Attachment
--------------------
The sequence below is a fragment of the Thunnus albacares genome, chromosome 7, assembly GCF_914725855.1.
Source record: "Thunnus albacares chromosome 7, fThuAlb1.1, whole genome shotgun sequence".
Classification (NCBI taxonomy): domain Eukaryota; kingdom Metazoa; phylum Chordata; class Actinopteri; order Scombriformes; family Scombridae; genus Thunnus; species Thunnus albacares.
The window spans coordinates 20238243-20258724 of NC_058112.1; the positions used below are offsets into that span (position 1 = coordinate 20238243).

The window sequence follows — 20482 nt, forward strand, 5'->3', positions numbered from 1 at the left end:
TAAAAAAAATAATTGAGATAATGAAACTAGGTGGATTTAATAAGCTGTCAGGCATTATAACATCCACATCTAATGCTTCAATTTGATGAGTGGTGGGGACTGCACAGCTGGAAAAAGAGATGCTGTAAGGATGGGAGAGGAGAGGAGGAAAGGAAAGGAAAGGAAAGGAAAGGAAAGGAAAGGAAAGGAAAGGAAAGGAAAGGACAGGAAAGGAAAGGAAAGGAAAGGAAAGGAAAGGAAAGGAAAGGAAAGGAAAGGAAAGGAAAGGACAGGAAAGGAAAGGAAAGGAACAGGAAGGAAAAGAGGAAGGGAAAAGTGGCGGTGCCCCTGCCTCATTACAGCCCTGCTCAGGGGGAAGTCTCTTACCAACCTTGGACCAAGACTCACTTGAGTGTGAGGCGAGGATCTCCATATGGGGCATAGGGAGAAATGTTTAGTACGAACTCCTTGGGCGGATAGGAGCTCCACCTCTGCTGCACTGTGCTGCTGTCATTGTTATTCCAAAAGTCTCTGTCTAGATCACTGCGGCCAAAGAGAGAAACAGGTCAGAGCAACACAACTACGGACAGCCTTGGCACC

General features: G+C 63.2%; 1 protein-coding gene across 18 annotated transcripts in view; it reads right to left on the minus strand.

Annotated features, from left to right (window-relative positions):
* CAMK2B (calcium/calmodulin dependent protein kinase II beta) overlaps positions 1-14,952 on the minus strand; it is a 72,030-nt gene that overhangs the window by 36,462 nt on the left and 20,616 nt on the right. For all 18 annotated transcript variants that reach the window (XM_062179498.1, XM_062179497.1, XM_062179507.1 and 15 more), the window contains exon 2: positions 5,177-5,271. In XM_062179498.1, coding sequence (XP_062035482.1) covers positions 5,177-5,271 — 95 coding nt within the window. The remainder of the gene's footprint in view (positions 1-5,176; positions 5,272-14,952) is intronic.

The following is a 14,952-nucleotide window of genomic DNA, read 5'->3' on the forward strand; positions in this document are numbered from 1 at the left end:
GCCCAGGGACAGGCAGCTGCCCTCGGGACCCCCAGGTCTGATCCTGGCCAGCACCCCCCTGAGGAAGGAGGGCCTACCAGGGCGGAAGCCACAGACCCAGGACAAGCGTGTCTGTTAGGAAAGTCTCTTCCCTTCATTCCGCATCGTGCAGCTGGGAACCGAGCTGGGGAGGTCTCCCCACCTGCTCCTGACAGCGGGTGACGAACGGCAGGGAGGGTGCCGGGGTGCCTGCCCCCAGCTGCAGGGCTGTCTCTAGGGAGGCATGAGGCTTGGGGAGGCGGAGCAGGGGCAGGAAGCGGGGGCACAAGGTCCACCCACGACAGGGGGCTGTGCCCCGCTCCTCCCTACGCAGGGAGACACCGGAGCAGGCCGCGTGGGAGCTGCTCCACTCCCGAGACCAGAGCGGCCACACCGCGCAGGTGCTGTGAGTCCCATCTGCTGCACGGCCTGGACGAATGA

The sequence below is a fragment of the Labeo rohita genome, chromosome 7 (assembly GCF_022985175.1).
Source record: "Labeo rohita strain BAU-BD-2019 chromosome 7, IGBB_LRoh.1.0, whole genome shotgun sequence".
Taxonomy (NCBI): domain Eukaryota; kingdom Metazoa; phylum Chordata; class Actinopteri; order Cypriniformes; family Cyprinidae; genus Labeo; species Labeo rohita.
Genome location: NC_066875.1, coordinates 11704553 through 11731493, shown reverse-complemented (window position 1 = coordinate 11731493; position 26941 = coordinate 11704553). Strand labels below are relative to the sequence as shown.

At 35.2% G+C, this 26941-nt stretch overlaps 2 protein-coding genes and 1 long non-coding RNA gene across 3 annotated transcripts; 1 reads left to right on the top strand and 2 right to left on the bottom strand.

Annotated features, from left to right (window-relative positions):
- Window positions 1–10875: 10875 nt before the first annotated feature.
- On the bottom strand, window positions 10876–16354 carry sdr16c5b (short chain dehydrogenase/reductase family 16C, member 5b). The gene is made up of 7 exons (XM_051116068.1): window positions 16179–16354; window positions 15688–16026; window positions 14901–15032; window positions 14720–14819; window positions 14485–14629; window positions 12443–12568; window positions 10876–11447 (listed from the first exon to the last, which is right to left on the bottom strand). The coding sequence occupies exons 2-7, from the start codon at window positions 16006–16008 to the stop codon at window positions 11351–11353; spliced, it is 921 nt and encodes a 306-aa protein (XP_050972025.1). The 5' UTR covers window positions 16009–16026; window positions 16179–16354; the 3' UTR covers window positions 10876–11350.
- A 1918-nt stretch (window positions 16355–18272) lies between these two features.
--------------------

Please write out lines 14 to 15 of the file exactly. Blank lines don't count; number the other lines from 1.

Taxonomy (NCBI): domain Eukaryota; kingdom Metazoa; phylum Chordata; class Actinopteri; order Cypriniformes; family Cyprinidae; genus Labeo; species Labeo rohita.
Genome location: NC_066875.1, coordinates 11704553 through 11731493, shown reverse-complemented (window position 1 = coordinate 11731493; position 26941 = coordinate 11704553). Strand labels below are relative to the sequence as shown.